Notre Dame, a conservation perspective
|Paris’ Notre-Dame Cathedral, one of Europe’s most celebrated religious buildings, was devastated by a fire on Monday 15 April 2019. Its investigation, restoration and reinstatement undoubtedly will be a focus – and touchstone – of conservation philosophies for decades to come.|
While the cathedral’s main structure survived, the roof and spire (more properly, the flèche) were destroyed in the blaze. The fire quickly spread across the roof and the cathedral’s spire collapsed around an hour after the fire started. Saving France’s 850-year-old Notre-Dame cathedral came down to a crucial time window of 15-30 minutes, France’s deputy interior minister Laurent Nuñez has said.
French President Emmanuel Macron has vowed to rebuild the famous cathedral: ‘We will rebuild it. All together.’ He announced a plan for the Cathedral to be rebuilt ahead of the Paris 2024 Olympics but conservation professionals have suggested it could take much longer. French conservation architect Pierluigi Pericolo said it would take “no less than 15 years”, according to the Associated Press. He said it could take up to five years to evaluate the cathedral’s stability.
“It’s a fundamental step, and very complex, because it’s difficult to send workers into a monument whose vaulted ceilings are swollen with water’, Pericolo told France-Info. “The end of the fire doesn’t mean the edifice is totally saved. The stone can deteriorate when it is exposed to high temperatures and change its mineral composition and fracture inside.”
Emily Guerry, a senior lecturer in Medieval European History at the University of Kent, told CBS News that rebuilding could take up to 40 years: “If we’re very fast maybe 20 years, but it will be a generation. This is going to be a huge communal effort. The cost will be exorbitant,” she said. Pledges and donations, so far totalling £692 million, have been made towards the restoration, including substantial amounts from the wealthy but also smaller donations by ordinary people.
France is to invite architects from around the world to submit their designs for a new spire to sit atop a renovated Notre-Dame cathedral. Prime Minister Edouard Philippe told reporters they hoped for “a new spire that is adapted to the techniques and the challenges of our era”.
The cathedral is the property of the French government, as is every church in France. In recent years, the French government had offered up to 40 million euros, over the next decade, The Times reported. But the strict separation of religious and secular life in France, dating back to the French Revolution, has made it unclear who is responsible for maintaining the cathedral.
Following widespread concern, those responsible for the fire safety of other important buildings have responded that they are taking action to prevent this disaster befalling them: The Palace of Westminster is working to make the building safe. The master builder of the Cologne Dome said the German building did not face the same risk as Notre-Dame because its roof structure was made of iron.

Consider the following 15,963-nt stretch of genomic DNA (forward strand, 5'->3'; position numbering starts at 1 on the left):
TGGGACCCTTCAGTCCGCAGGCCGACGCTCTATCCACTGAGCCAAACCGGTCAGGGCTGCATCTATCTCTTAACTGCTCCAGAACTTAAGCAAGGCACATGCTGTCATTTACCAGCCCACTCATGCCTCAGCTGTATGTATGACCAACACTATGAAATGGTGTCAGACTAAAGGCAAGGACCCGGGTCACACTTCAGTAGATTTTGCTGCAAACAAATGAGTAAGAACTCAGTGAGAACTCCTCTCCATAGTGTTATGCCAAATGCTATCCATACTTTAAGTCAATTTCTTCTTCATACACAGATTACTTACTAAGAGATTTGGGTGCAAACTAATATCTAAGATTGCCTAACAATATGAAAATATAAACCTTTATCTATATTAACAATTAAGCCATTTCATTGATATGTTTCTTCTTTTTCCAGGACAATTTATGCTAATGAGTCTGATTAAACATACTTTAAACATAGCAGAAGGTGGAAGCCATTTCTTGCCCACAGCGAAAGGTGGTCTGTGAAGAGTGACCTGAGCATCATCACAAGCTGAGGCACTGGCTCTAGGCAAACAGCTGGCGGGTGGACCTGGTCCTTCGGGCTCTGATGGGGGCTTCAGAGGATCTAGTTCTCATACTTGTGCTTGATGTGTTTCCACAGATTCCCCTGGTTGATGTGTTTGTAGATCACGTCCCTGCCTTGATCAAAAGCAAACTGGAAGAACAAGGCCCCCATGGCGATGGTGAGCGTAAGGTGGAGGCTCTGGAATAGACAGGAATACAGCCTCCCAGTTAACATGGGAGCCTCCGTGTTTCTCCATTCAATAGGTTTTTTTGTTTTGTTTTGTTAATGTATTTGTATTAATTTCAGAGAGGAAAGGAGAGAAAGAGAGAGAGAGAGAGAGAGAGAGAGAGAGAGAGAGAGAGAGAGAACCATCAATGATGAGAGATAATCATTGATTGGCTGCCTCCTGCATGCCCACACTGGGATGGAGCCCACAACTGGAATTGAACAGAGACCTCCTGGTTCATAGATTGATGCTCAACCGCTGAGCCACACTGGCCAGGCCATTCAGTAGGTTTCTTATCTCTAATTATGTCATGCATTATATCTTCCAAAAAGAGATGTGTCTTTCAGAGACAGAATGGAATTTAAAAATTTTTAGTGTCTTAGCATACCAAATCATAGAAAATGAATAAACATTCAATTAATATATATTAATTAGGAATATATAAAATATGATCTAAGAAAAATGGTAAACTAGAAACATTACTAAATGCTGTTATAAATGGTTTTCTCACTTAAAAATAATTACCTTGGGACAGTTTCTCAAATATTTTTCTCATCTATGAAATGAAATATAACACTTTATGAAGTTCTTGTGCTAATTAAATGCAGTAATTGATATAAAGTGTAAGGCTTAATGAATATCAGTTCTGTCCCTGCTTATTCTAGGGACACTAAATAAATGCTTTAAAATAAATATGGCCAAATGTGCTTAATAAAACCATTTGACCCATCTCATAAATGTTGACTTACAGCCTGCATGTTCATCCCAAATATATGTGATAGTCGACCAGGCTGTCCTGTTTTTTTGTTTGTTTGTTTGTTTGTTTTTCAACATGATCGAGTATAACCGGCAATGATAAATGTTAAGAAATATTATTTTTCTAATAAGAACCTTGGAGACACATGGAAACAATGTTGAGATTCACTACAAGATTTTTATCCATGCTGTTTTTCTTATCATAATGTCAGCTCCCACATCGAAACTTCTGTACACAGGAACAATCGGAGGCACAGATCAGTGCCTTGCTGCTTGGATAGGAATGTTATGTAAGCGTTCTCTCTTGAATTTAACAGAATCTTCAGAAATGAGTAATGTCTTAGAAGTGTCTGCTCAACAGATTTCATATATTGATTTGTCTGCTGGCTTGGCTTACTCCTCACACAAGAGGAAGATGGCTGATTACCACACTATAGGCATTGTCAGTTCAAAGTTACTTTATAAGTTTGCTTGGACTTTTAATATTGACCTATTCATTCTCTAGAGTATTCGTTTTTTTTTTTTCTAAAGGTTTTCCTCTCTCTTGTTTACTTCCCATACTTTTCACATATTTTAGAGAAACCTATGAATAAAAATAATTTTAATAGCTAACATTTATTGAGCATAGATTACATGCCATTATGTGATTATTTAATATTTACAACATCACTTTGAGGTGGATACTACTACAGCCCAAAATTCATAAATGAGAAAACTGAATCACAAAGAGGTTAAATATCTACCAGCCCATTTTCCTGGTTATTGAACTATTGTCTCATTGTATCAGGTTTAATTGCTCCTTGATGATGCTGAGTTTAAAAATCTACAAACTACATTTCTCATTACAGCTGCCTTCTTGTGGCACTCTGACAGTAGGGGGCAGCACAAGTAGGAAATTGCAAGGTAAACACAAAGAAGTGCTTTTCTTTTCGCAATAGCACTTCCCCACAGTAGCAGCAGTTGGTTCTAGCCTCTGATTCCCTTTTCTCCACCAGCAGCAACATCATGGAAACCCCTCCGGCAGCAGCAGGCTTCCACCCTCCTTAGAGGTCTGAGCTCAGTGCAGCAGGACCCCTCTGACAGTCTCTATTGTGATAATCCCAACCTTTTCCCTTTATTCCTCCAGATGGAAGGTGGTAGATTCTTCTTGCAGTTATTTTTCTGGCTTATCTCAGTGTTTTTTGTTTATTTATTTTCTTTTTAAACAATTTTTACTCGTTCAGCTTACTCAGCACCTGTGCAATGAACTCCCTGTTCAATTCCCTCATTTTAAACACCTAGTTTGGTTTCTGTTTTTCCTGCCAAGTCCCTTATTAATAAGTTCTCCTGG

Like many historic buildings affected by fire Notre Dame was undergoing restoration works. The introduction of temporary electrical temporary fittings and lighting and hot works in the building, adding new combustible materials like scaffold planks and removing existing fire separation for repair, covering fire alarms to prevent dust setting them off, can all pose a threat. But detection systems, sprinklers and temporary fire separation can help lessen the effects if fire does occur.
Firefighters at Notre Dame managed to save many important items from inside the cathedral, including relics such as the Holy Crown of thorns and the contents of the cathedral’s treasury. Having appropriate fire planning procedures in place for preventing fire spreading and removing important contents are some of the most vital pieces of planning needed before renovations and at all other times as well.
The 2019 IHBC Annual School in Nottingham from 4th to 6th July will cover all manner of possible risk to heritage including fire and look at how risk can be managed and resilience developed. How to prevent fires, in historic buildings of all types, and how to deal with the worst if it happens, will be a central theme of the School. For more on the IHBC Annual School see https://www.ihbc.org.uk/nottingham2019/
This article was originally posted on the IHBC news blog on 19 April 2019.
Related articles on Designing Buildings Wiki
- Building of the week series.
- Cathedral of Brasilia.
- Cologne Cathedral.
- Eiffel Tower.
- Florence Cathedral.
- Glasgow School of Art.
- Grenfell Tower Fire.
- IHBC articles.
- Notre Dame Fire.
- Notre Dame.
- Sagrada Familia.
- St. Basil's Cathedral.
- St Pauls Cathedral.
- St Peters Basilica.
- The Louvre.
The Office for National Statistics (ONS) and Ordnance Survey (OS) have collaborated to identify high streets in Great Britain with new data survey analysis & interactive maps.
Nominations are now open, as the Victorian Society asks residents in England and Wales to nominate threatened Victorian buildings for their Top 10 Endangered Buildings of 2019.
England’s Ministry of Housing Communities and Local Government (MHCLG) seeks views on proposals for a radically new building and fire safety system.
One of Nottingham’s most cherished Victorian buildings, The Birkin Building designed by Thomas Chamber Hine in 1855 in Nottingham’s Lace Market, has been restored.
A recent Ramboll study indicates that rental yield and property values are underrated, as developers and investors underestimate the value of producing sustainable buildings.
This year, England’s Heritage Open Days (HODs) is celebrating its 25th anniversary with a raft of new initiatives and partners, focusing on this year’s theme of ‘People Power’.